Tom Coster - keyboards, vocals
David Margen - bass, vocals
Graham Lear - drums, percussion
Armando Peraza - congas, bongos
Raul Rekow - congas, percussion
Pete Escovedo - timbales
The 1972 release of Caravanserai signaled a new more experimental approach for Santana, incorporating elements of jazz and African rhythms into the already heady brew. Bandleader Carlos Santana also began actively pursuing projects outside the group context over the course of the next several years. Drawing heavily from Miles Davis and the jazz-fusion scene that developed in his orbit, Carlos began working with members of the Mahavishnu Orchestra, Weather Report, and Return To Forever. Like Mahavishnu Orchestra guitarist, John McLaughlin, Carlos also became a disciple of the spiritual teacher Sri Chimnoy, changing his name to Devadip Carlos Santana and pursuing music that in his own words "would create a bridge so people can have more trust and hope in humanity." Spirituality aside, McLaughlin's influence would also have a strong effect on Santana's guitar technique, which became increasingly complex and fluent. These outside influences had a profound effect when Carlos returned to the group, as he began infusing a jazzy new direction into the Latin-rock that initially established their reputation. Numerous personnel changes occurred during this era, but the melodic fluency of Carlos' guitar solos and the biting, sustained tone that is his signature remained central to the band's sound, earning the band legions of new fans as they continued to tour the world throughout the 1970s.
Following two warm-up gigs in Buffalo, NY and Passaic, NJ, the first leg of Santana's 1978 world tour lands at New York City's Palladium for a two-night stand. Two concerts were performed each night and the King Biscuit Flower Hour recorded all four performances, capturing one of the most fascinating and less documented eras of the band. The early show on the second night of this memorable run kicks off with a double dose of newer material in the form of the African influenced "Zulu" and "Jugando," setting the stage for things to come. With the soulful lead vocals of Greg Walker, they next tackle one of the group's most popular hits, the inspired pairing of Peter Green's bluesy "Black Magic Woman" with Gabor Szabo's spicy "Gypsy Queen." A highly energized "Dance Sister Dance" is up next, followed by one of the loveliest instrumentals in the Santana cannon, "Europa." The percussion-heavy instrumental "Batuka" leads directly into another early hit, "No One To Depend On," before they engage in one of the most searing performances of the set, "Incident At Neshabur."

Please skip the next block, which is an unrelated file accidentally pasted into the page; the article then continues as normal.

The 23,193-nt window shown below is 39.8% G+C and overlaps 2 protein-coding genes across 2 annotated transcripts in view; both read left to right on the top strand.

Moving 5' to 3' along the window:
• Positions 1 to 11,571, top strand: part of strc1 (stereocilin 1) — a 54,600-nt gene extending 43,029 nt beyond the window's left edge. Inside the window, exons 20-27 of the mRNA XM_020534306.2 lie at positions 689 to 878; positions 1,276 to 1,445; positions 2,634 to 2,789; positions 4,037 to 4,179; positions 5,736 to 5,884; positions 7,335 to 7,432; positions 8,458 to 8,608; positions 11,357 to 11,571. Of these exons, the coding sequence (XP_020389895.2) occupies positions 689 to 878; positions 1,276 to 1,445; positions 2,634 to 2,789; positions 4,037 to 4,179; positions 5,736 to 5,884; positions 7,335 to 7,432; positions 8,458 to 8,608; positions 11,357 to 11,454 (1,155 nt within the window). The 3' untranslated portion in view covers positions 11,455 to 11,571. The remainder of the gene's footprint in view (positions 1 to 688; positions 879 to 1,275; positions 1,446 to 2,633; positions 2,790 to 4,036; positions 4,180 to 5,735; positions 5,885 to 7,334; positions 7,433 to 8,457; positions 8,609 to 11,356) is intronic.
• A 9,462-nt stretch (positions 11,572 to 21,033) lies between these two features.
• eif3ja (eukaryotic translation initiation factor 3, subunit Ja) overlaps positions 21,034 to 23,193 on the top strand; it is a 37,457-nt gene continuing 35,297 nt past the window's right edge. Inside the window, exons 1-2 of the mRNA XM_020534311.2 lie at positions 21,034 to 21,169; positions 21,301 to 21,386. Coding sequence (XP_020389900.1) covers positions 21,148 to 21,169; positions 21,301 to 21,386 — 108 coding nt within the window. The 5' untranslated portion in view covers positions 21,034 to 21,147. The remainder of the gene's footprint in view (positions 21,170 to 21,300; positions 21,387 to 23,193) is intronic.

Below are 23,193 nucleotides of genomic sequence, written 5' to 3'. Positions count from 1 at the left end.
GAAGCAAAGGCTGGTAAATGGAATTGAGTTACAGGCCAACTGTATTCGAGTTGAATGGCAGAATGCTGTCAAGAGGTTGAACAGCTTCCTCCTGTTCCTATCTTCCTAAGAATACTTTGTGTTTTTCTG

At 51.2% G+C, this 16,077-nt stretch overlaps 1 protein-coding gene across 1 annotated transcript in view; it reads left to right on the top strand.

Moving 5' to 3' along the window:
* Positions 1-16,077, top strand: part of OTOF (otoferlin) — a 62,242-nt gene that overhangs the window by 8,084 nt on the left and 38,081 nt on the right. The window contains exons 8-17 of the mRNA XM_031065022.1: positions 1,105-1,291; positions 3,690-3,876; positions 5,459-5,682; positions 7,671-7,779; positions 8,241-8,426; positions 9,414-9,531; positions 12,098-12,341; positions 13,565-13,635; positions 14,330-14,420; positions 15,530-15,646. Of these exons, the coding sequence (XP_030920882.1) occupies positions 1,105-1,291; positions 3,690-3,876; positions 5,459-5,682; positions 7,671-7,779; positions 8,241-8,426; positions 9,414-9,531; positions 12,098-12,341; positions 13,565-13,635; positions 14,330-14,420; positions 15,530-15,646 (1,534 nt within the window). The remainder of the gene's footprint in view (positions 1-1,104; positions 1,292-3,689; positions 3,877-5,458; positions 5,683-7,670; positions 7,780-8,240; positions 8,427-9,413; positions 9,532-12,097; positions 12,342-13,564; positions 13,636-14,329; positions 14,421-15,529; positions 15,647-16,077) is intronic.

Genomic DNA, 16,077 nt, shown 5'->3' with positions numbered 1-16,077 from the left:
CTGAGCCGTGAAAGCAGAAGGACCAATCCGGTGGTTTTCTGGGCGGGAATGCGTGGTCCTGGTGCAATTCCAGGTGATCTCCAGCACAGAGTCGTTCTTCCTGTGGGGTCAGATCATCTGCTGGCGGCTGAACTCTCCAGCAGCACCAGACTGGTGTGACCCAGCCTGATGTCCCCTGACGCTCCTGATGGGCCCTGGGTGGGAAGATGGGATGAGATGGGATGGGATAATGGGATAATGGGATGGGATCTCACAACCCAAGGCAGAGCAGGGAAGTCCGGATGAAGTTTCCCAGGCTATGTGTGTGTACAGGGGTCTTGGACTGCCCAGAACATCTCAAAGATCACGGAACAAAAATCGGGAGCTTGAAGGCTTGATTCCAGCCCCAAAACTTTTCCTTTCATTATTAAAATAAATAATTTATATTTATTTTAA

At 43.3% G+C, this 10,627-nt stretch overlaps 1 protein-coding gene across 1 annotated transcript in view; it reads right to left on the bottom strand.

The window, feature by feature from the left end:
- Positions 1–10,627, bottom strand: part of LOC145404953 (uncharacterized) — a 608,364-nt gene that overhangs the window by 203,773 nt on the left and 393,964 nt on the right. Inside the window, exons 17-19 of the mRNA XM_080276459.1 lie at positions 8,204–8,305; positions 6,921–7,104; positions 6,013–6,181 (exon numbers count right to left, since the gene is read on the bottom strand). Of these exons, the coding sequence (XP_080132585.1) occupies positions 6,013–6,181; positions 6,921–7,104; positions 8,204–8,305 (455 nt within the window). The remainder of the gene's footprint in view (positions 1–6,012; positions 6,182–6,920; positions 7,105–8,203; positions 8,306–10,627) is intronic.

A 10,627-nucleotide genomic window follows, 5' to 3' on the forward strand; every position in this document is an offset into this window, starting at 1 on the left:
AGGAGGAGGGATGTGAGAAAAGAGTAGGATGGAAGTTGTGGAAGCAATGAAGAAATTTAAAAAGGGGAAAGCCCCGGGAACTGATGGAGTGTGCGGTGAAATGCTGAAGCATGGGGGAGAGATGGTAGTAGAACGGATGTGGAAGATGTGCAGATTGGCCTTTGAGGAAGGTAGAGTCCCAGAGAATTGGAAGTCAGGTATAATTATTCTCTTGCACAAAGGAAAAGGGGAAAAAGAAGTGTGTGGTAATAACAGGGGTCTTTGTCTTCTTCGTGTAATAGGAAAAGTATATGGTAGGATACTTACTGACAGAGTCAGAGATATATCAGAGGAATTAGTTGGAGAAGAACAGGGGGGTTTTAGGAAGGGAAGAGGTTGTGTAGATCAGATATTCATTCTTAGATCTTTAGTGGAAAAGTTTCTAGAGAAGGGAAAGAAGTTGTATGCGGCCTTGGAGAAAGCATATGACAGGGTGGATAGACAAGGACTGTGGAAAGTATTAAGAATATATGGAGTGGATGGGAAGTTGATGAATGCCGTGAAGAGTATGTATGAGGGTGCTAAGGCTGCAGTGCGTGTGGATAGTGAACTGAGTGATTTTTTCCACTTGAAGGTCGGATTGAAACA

Changing up the mood, Walker next delivers a standout vocal performance on the infectious "I'll Be Waiting," which evokes the groove of the Spinners classic, "I'll Be Around," and is one of the most soulful performances of the night. Walker's vocals are outstanding throughout the set and he continues with a strong reading of "Evil Ways," much to the delight of old-style Santana fans. An early reading of the title track to Santana's 1979 album Marathon follows, before Walker returns to belt out the group's remake of the Zombies' "She's Not There."
Vocal numbers aside, the majority of this performance focuses on the incredible instrumental dexterity of the group. Thanks to the phenomenal quality of these recordings, every nuance can be clearly heard on sizzling versions of "Soul Sacrifice," the aforementioned "Incident At Neshabur," and "Toussaint L'Overture," representing the standout instrumentals from the first three Santana albums.
Throughout this set, the polyrhythmic fury of percussionists Pereza, Rekow, and Escoveda weave into the propulsive rhythm section of Margen and Lear to create the most exciting and relentlessly active bottom end of any band in existence at the time. These musicians lay the foundation over which Carlos Santana and Tom Coster can soar.
Unlike most groups that save their heavy hitters for last, here Santana explores some less familiar material to close the set. This daring move pays off as the audience is treated to the most introspective sequence of the set, featuring a preview of "Oneness," which would surface the following year (on the Oneness, Silver Dreams - Golden Reality album) as well as a rare live reading of "Transcendence," before introducing the musicians and leaving the stage. Carlos Santana's guitar style is always quite penetrating, but in the context of these songs is even more so. "Transcendence" also serves as a perfect farewell, leaving the audience ecstatic and demanding more. Santana obliges with an equally introspective, but more familiar song for the encore. "Samba Pa Ti," one of the loveliest compositions in Santana's vast catalogue, and a highlight of the Abraxas album, provides a gorgeous finale with its own thought-provoking style. Santana and Coster both deliver extended solos over the percolating groove, bringing the third show of this extraordinary run to a very impressive close.